Compliance
Boeing Settles 401(k) Fee Case
Boeing has reportedly moved to settle Spano vs. Boeing, with news of the settlement coming a day after the long-running 401(k) fee case was slated for another round of arguments before a district court. Earlier this month the U.S. District Court for the Southern District of Illinois said it would hear new arguments in the case August 26, but according to the law firm Schlichter, Bogard and Denton, Boeing has instead decided to settle accusations that it violated Employee Retirement Income Security Act (ERISA) provisions.Read more >
From the Magazine
Avoiding Common Loan and Hardship Mistakes
Sponsors may face several types of loan problems, says Carol Buckmann, counsel, pensions and benefits, at law firm Osler, Hoskin & Harcourt LLP. “The sponsor may make loans that exceed the maximum dollar limit allowed. The plan may have used the wrong loan-repayment schedule. It may not have calculated the interest owed correctly. Or it may not have handled a participant loan default correctly.”Read more >
Small Talk

ON THIS DATE: In 1907, the American Messenger Company was started by two teenagers, Jim Casey and Claude Ryan. The company’s name was later changed to “United Parcel Service.” In 1922, the first radio commercial aired on WEAF in New York City. The Queensboro Realty Company bought 10 minutes of time for $100. In 1963, on the steps of the Lincoln Memorial, Reverend Dr. Martin Luther King, Jr. gave his “I Have a Dream” speech at a civil rights rally in Washington, D.C.                                                 

 

And now it’s time for FRIDAY FILES!

Each state’s most embarrassing Google searches.Read more >
This cat didn’t need a new cat door.Read more >

In Hanover, Germany, a Norwegian man was driving back to Oslo When he decided to stop at a bank to get money. When he was unable to withdraw money from that bank, he walked to another to withdraw funds. Germany’s The Local reported that he was unable to retrace his steps to find his car, and he had lost the piece of paper on which he wrote down the name of the street where he parked. His search for his car lasted three weeks, in which a local resident helped him look and let him stay at her residence. Finally, a reader of the Hannoverische Allgemeine Zeituing told the newspaper she noticed an abandoned car parked in front of her house.

In Beijing, China, a woman was stopped by security at the airport and told she could not bring a bottle of imported cognac on the plane in her carry-on. It was too late to transfer the cognac to her checked-in luggage, so she sat down in a corner and drank the entire bottle by herself. According to The Nanfang newspaper’s website, the woman started acting wildly and yelling incoherently. She fell to the floor and was unable to get up. When police arrived at the scene, they decided not to let her board her flight out of concern that she had become a security risk to others and herself. The woman was taken to a convalescence room and was checked out by a doctor. She was eventually released by police to her family who had come to Beijing Airport to escort her home.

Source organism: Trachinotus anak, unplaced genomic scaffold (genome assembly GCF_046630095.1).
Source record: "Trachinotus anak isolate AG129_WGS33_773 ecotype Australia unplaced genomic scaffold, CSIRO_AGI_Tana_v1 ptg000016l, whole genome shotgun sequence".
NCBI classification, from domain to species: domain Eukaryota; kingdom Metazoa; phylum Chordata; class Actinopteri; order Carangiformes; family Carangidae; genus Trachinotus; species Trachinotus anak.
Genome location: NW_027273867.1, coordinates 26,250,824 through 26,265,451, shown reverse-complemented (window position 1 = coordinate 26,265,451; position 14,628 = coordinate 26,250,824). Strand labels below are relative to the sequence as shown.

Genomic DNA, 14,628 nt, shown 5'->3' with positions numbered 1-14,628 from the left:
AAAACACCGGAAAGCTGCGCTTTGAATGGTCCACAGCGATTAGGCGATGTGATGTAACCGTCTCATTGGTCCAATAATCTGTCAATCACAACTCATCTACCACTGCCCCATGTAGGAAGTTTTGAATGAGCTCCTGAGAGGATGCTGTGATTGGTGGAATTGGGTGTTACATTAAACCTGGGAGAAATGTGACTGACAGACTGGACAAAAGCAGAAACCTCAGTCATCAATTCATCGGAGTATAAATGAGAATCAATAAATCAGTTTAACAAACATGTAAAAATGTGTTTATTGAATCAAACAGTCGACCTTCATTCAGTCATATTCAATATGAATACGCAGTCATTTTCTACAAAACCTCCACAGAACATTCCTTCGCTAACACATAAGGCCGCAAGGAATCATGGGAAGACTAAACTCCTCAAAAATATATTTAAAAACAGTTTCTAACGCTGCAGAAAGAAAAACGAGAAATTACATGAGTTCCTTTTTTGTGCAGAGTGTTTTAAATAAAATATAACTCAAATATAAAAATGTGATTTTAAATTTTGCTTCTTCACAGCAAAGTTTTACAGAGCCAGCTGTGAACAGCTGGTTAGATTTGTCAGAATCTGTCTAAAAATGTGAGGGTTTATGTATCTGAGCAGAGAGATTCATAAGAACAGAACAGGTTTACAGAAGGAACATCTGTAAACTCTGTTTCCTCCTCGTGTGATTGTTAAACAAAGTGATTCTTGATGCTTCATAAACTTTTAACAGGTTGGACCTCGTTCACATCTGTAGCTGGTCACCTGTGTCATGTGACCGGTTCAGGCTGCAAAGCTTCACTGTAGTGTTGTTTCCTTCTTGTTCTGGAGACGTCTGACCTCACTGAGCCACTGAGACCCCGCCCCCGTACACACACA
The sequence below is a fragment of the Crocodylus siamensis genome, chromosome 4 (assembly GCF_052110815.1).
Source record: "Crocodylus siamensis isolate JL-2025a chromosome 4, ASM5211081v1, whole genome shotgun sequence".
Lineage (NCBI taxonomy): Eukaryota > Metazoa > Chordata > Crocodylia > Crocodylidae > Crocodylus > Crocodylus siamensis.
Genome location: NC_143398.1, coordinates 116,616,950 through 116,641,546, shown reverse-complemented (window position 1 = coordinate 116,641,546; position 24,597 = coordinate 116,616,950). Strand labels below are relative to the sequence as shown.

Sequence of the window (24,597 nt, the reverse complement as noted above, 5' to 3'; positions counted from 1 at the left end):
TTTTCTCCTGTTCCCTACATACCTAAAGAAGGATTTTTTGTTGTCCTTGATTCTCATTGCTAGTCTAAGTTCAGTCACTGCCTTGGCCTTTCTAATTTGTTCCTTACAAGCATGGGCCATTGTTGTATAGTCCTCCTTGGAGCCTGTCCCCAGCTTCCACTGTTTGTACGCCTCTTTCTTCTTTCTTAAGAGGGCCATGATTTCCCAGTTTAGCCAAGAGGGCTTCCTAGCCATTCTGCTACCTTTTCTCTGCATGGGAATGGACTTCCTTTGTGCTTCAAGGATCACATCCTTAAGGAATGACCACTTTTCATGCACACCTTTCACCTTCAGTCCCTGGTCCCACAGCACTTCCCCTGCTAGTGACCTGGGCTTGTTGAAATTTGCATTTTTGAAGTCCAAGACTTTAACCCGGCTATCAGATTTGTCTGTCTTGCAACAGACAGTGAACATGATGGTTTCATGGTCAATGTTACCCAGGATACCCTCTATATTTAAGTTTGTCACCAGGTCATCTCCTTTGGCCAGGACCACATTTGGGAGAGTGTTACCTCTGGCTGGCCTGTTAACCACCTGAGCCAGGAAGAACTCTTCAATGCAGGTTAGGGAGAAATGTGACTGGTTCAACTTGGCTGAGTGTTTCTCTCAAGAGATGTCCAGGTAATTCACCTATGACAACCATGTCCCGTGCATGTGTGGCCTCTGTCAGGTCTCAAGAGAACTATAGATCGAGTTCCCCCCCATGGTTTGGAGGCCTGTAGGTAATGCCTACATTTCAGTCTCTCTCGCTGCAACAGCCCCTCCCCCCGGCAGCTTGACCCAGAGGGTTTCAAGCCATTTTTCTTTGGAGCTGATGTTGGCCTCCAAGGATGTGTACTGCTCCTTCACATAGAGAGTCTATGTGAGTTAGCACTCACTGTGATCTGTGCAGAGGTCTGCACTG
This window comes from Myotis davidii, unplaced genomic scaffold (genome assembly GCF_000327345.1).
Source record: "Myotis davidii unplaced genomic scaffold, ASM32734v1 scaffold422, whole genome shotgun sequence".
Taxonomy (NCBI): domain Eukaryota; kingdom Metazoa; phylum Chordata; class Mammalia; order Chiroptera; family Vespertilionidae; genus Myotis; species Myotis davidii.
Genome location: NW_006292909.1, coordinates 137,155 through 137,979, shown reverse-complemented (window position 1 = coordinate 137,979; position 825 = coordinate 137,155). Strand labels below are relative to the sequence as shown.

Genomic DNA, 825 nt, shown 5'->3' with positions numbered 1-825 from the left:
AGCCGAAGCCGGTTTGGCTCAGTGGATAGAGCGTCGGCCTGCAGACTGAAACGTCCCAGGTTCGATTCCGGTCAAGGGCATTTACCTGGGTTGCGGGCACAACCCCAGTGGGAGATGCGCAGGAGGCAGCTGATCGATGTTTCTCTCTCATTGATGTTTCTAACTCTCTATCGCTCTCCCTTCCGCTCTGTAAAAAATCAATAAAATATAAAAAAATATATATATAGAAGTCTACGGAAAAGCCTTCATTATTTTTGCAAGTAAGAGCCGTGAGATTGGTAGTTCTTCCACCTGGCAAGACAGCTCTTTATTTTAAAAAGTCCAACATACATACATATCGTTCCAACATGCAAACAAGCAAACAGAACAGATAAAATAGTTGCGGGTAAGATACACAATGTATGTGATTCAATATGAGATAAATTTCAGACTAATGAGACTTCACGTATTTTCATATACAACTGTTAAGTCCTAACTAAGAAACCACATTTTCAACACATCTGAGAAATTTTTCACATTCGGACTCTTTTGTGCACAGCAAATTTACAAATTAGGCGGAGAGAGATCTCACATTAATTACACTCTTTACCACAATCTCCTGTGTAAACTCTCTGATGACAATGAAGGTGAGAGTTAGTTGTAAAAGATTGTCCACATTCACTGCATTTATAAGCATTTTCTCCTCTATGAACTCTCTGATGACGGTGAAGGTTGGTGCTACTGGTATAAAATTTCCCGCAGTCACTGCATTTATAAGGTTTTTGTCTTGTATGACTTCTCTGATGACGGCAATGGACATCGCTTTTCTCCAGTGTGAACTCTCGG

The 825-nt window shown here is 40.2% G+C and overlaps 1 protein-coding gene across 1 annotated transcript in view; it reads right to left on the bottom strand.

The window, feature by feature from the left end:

In Wildwood, Missouri, a woman shared with a TV station that she saw the face of Donald Trump in a tub of butter. (Shaking my head.)Read more >

In New York, New York, as a JetBlue flight arriving from Jamaica was taxiing toward a gate at JFK Airport, a 61-year-old passenger seated at a window attempted to climb over her seat mate, and the two women got into an altercation. The 61-year-old pulled out an eyebrow razor and slashed at her 52-year-old seat mate, and the younger woman pulled out pepper spray, according to CBS News. Seven people were treated for difficulty breathing, and the two women were arrested at the airport.               

In Madisonville, Kentucky, a woman broke into a home with the intention of stealing prescription medication and cigarette filters. But, while there, she noticed the stove had been left on by the owners and she worried it was a fire hazard, according to the local NBC News station. So, she called 911. She is now in jail.

Have a great weekend!
Share the good news with a friend! Pass the Dash along – and tell your friends/associates they can sign up for their own copy.Read more >

Editorial: Alison Cooke Mintzer alison.mintzer@strategic-i.com